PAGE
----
We don’t celebrate July 4th. We celebrate Independence Day on July 4th. What are we celebrating? Do most Americans know? The Declaration of Independence was a bold statement against tyranny. We live in a time of greater tyranny. The taxes were minimal in 1776, and yet the people were willing to take a stand against them. A number of states where the GOP is in charge are calling for massive tax increases to fund a growing Leviathan. There were other grievances. Take some time to read them here. And then compare them to what’s taking place today with legislatures and the courts forcing people to violate their consciences by refusing to accommodate same-sex marriage. Do you want to get an idea of what’s coming down the pike, then “Meet the Megadonor Behind the LGBTQ Rights Movement”?
Here’s the question: Are there times when it is legitimate to resist the government?
“It is 1942. The Nazis who control your nation militarily have just announced a new policy requiring all Jews to come to the local city hall and register. The most prominent church leader in your denomination has recommended obedience to all ‘lawful’ directives of the German authorities. He has not recommended disobeying this new directive, and you have no reason to believe that he will. Your denomination will not speak directly to this issue, and you think the civil authorities will threaten to shut down churches or in other ways pressure the church’s leadership to remain silent or even recommend compliance with the order. Then a Jew you know comes to you and asks for asylum. He wants you to hide him in your attic or barn. You know that this would be illegal. Will you hide him or turn him over to the Nazis?”1
Was it wrong to disobey these laws? In terms of Nazi law, yes. But what about in terms of a higher moral law? How would your pastor respond if a similar law was passed today? Of course, there were consequences for defying Nazi law. People who hid Jews from the Nazis risked their own lives.2 Those who spoke out publicly about the Nazi regime were sent to concentration camps.3
Resistance movements like those practiced by Christians during World War II have been accepted as morally justified by nearly all ethical thinkers. The Diary of Anne Frank and Thomas Kineally’s Schindler’s Ark (later made into the film Schindler’s List by Steven Spielberg) show the highest praise for those who defied what was a “legal” government policy.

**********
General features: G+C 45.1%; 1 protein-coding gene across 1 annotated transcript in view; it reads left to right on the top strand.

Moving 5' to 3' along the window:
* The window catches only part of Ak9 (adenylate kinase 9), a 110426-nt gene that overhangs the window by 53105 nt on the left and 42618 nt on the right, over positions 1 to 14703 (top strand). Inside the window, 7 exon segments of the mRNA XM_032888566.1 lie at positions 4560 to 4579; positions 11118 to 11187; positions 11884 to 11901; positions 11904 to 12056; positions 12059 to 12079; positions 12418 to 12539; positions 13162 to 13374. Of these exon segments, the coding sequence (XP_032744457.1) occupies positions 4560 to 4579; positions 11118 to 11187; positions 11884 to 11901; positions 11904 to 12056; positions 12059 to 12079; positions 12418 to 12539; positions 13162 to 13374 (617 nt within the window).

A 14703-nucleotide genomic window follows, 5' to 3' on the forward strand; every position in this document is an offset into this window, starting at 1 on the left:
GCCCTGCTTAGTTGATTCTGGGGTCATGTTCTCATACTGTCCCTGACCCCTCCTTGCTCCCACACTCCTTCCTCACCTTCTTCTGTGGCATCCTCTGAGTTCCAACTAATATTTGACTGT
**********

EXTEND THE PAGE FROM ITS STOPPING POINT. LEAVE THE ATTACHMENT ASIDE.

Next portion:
In Give Me the Children: How a Christian Woman Saved a Jewish Family During the Holocaust, Pola Arbiser describes how her nanny defied the law and hid her and her sister from Nazi officers. The Jewish community of survivors has described these resistors as “righteous gentiles”4 or simply “Christian rescuers.”5 These actions were considered moral even though they violated Nazi Reich law.
Will our government plant “spies” in churches where ministers preach from those parts of the Bible where the practice of homosexuality is condemned? It’s happened before, and it’s taking place in Canada.6
Gary North, “Editor’s Introduction,” Christianity and Civilization: Tactics of Christian Resistance (Tyler, TX: Geneva Divinity School Press, 1983), xii. ↩
Nechama Tec, When Light Pierced the Darkness: Christian Rescue of Jews in Nazi-Occupied Poland (New York: Oxford University Press, 1986). ↩
Basil Miller, Martin Niemöller: Hero of the Concentration Camp (Grand Rapids, MI: Zondervan, 1942), 112. ↩
As reported in Catherine E. Shoichet, “Christian nanny hid Jewish family from Nazis,” Atlanta Journal-Constitution (August 27, 2003), E1 and E6. See Pola Arbiser, Give Me the Children: How A Christian Woman Saved a Jewish Family During the Holocaust (Altona, Manitoba, Canada: Friesens, 2003). ↩
David P. Gushee, “Christians as Rescuers During the Holocaust,” Must Christianity Be Violent?: Reflections on History, Practice, and Theology, eds. Kenneth R. Chase and Alan Jacobs (Grand Rapids, MI: Brazos Press, 2003), 71. ↩
“Now, the charge against [Martin] Niemoeller was based entirely on his sermons, which the Gestapo agents had taken down stenographically. . . . . [W]ritten laws, no matter how explicitly they were worded, were subjected to the interpretation of judges. The totalitarian principle which governs Nazi Germany, as I have indicated before, includes religion as a function of State. Therefore, by recognizing Christ only as his Leader, Pastor Niemoeller was denying the right to divine leadership to Hitler. His offense was all the more serious because he had exhorted his followers to do likewise” (Leo Stein, I Was in Hell with Niemoeller [New York: Fleming H. Revell, 1942], 175). ↩